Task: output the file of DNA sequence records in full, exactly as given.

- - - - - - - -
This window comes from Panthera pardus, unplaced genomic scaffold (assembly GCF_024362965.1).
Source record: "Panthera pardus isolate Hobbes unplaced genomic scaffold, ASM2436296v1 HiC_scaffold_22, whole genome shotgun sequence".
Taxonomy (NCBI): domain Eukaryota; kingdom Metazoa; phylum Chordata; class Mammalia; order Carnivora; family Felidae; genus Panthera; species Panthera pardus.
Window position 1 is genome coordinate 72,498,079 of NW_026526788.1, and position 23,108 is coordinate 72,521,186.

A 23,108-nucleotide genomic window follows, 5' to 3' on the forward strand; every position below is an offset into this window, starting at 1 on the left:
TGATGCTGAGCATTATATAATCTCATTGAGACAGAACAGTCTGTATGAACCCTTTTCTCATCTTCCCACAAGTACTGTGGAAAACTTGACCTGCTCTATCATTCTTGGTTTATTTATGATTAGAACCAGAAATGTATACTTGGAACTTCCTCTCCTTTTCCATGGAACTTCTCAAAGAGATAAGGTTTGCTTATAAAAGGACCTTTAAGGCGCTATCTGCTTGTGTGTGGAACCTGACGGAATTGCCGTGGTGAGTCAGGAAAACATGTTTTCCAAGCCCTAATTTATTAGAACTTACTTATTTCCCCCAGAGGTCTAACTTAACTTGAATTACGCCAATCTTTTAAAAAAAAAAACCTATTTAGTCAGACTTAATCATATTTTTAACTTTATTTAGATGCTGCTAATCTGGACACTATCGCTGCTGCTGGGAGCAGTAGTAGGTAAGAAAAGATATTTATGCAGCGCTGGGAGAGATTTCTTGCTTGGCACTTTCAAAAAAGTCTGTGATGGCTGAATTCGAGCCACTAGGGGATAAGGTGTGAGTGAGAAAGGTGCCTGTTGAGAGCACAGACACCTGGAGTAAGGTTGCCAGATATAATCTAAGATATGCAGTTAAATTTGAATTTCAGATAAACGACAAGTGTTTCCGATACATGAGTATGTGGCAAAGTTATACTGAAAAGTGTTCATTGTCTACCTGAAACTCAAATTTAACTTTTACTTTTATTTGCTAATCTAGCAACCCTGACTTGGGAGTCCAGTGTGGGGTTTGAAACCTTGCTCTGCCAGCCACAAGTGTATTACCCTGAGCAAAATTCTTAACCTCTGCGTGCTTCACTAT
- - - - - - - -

This window comes from Panthera pardus, unplaced genomic scaffold (assembly GCF_024362965.1).
Source record: "Panthera pardus isolate Hobbes unplaced genomic scaffold, ASM2436296v1 HiC_scaffold_22, whole genome shotgun sequence".
Taxonomy (NCBI): domain Eukaryota; kingdom Metazoa; phylum Chordata; class Mammalia; order Carnivora; family Felidae; genus Panthera; species Panthera pardus.
Window position 1 is genome coordinate 72,498,079 of NW_026526788.1, and position 23,108 is coordinate 72,521,186.

A 23,108-nucleotide genomic window follows, 5' to 3' on the forward strand; every position below is an offset into this window, starting at 1 on the left:
TGATGCTGAGCATTATATAATCTCATTGAGACAGAACAGTCTGTATGAACCCTTTTCTCATCTTCCCACAAGTACTGTGGAAAACTTGACCTGCTCTATCATTCTTGGTTTATTTATGATTAGAACCAGAAATGTATACTTGGAACTTCCTCTCCTTTTCCATGGAACTTCTCAAAGAGATAAGGTTTGCTTATAAAAGGACCTTTAAGGCGCTATCTGCTTGTGTGTGGAACCTGACGGAATTGCCGTGGTGAGTCAGGAAAACATGTTTTCCAAGCCCTAATTTATTAGAACTTACTTATTTCCCCCAGAGGTCTAACTTAACTTGAATTACGCCAATCTTTTAAAAAAAAAAACCTATTTAGTCAGACTTAATCATATTTTTAACTTTATTTAGATGCTGCTAATCTGGACACTATCGCTGCTGCTGGGAGCAGTAGTAGGTAAGAAAAGATATTTATGCAGCGCTGGGAGAGATTTCTTGCTTGGCACTTTCAAAAAAGTCTGTGATGGCTGAATTCGAGCCACTAGGGGATAAGGTGTGAGTGAGAAAGGTGCCTGTTGAGAGCACAGACACCTGGAGTAAGGTTGCCAGATATAATCTAAGATATGCAGTTAAATTTGAATTTCAGATAAACGACAAGTGTTTCCGATACATGAGTATGTGGCAAAGTTATACTGAAAAGTGTTCATTGTCTACCTGAAACTCAAATTTAACTTTTACTTTTATTTGCTAATCTAGCAACCCTGACTTGGGAGTCCAGTGTGGGGTTTGAAACCTTGCTCTGCCAGCCACAAGTGTATTACCCTGAGCAAAATTCTTAACCTCTGCGTGCTTCACTAT